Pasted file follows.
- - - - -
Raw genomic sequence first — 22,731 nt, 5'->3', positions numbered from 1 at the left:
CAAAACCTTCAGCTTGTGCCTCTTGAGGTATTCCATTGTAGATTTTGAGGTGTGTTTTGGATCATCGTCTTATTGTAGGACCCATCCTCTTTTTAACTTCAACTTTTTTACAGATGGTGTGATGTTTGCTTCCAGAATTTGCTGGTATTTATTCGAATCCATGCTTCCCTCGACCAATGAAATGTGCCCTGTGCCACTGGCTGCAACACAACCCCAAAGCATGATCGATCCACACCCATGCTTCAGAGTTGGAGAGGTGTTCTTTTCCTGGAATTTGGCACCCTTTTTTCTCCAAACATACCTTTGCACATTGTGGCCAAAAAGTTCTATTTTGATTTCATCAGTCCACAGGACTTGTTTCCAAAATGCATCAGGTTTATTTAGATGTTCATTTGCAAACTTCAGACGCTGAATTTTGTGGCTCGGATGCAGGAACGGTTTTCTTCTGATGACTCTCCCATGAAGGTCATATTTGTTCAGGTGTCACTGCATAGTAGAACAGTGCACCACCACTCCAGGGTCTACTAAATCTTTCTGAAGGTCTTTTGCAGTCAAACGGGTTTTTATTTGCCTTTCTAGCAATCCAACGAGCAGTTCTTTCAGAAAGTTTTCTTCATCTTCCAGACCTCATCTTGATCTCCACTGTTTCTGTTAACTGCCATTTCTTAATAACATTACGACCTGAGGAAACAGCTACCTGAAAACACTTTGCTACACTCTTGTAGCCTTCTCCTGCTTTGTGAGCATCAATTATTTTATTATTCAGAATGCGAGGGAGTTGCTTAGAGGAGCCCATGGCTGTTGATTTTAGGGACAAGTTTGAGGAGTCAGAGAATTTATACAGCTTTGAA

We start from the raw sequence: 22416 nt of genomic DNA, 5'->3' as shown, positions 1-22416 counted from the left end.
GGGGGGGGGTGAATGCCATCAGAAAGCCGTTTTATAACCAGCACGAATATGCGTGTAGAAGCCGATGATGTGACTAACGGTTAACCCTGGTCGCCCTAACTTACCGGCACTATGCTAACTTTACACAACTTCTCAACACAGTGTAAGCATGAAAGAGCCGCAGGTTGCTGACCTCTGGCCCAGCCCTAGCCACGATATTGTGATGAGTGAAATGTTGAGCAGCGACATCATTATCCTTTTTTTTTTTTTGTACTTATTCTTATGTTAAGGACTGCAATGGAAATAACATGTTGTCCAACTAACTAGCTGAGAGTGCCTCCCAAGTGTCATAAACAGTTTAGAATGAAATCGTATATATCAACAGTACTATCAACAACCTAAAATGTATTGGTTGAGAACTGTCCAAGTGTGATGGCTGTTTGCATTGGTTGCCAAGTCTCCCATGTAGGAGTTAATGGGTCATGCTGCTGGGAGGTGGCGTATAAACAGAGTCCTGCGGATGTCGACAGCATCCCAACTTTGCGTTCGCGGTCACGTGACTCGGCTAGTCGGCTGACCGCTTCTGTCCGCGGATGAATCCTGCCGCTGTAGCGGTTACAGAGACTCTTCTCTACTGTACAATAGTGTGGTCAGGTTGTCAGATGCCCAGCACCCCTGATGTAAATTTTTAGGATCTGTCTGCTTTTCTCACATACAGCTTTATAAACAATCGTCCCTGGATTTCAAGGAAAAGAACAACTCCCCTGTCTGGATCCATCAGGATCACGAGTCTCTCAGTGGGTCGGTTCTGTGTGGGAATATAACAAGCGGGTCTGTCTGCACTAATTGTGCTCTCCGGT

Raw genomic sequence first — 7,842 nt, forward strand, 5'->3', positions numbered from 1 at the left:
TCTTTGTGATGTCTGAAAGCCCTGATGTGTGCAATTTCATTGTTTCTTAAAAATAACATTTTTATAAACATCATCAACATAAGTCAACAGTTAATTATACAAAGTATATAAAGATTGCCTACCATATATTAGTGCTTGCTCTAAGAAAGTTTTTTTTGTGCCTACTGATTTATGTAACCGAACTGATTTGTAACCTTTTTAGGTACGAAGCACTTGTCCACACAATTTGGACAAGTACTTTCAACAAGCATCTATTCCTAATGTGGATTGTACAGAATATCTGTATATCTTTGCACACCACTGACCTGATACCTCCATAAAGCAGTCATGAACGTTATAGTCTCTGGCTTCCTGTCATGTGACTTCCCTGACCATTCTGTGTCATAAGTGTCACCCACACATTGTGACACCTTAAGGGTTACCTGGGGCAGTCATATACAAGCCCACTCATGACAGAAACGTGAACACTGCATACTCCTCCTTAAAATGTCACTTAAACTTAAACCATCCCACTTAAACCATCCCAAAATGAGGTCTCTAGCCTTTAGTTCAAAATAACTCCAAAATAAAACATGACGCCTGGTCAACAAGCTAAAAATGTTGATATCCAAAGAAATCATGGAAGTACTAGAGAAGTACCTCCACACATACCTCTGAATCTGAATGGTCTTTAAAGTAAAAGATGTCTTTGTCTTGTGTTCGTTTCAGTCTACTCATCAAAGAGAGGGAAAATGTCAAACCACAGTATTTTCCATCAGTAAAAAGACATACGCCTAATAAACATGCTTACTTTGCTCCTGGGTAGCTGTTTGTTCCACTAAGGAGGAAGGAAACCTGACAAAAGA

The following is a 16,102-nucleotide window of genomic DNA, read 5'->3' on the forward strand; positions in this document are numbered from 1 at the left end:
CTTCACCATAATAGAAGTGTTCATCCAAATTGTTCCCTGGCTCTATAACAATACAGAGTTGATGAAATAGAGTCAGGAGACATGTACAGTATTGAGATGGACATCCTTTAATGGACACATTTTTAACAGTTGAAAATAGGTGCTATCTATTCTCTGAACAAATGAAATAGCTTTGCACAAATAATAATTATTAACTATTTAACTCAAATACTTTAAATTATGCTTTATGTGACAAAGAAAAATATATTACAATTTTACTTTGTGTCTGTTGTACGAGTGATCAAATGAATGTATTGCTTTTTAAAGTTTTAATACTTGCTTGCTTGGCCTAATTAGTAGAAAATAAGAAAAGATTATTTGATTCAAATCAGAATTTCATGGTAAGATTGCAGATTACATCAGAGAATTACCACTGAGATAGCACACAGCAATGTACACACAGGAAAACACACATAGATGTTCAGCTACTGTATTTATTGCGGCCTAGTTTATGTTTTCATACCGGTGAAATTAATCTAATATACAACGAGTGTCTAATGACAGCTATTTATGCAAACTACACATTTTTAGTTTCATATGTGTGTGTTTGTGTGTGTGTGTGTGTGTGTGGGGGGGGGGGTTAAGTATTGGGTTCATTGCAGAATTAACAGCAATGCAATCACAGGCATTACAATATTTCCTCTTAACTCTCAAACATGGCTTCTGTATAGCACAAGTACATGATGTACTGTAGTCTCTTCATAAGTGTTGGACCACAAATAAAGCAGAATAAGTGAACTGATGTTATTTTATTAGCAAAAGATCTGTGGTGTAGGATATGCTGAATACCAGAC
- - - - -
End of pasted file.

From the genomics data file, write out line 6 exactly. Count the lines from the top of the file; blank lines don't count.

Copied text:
TCTTTGTGATGTCTGAAAGCCCTGATGTGTGCAATTTCATTGTTTCTTAAAAATAACATTTTTATAAACATCATCAACATAAGTCAACAGTTAATTATACAAAGTATATAAAGATTGCCTACCATATATTAGTGCTTGCTCTAAGAAAGTTTTTTTTGTGCCTACTGATTTATGTAACCGAACTGATTTGTAACCTTTTTAGGTACGAAGCACTTGTCCACACAATTTGGACAAGTACTTTCAACAAGCATCTATTCCTAATGTGGATTGTACAGAATATCTGTATATCTTTGCACACCACTGACCTGATACCTCCATAAAGCAGTCATGAACGTTATAGTCTCTGGCTTCCTGTCATGTGACTTCCCTGACCATTCTGTGTCATAAGTGTCACCCACACATTGTGACACCTTAAGGGTTACCTGGGGCAGTCATATACAAGCCCACTCATGACAGAAACGTGAACACTGCATACTCCTCCTTAAAATGTCACTTAAACTTAAACCATCCCACTTAAACCATCCCAAAATGAGGTCTCTAGCCTTTAGTTCAAAATAACTCCAAAATAAAACATGACGCCTGGTCAACAAGCTAAAAATGTTGATATCCAAAGAAATCATGGAAGTACTAGAGAAGTACCTCCACACATACCTCTGAATCTGAATGGTCTTTAAAGTAAAAGATGTCTTTGTCTTGTGTTCGTTTCAGTCTACTCATCAAAGAGAGGGAAAATGTCAAACCACAGTATTTTCCATCAGTAAAAAGACATACGCCTAATAAACATGCTTACTTTGCTCCTGGGTAGCTGTTTGTTCCACTAAGGAGGAAGGAAACCTGACAAAAGA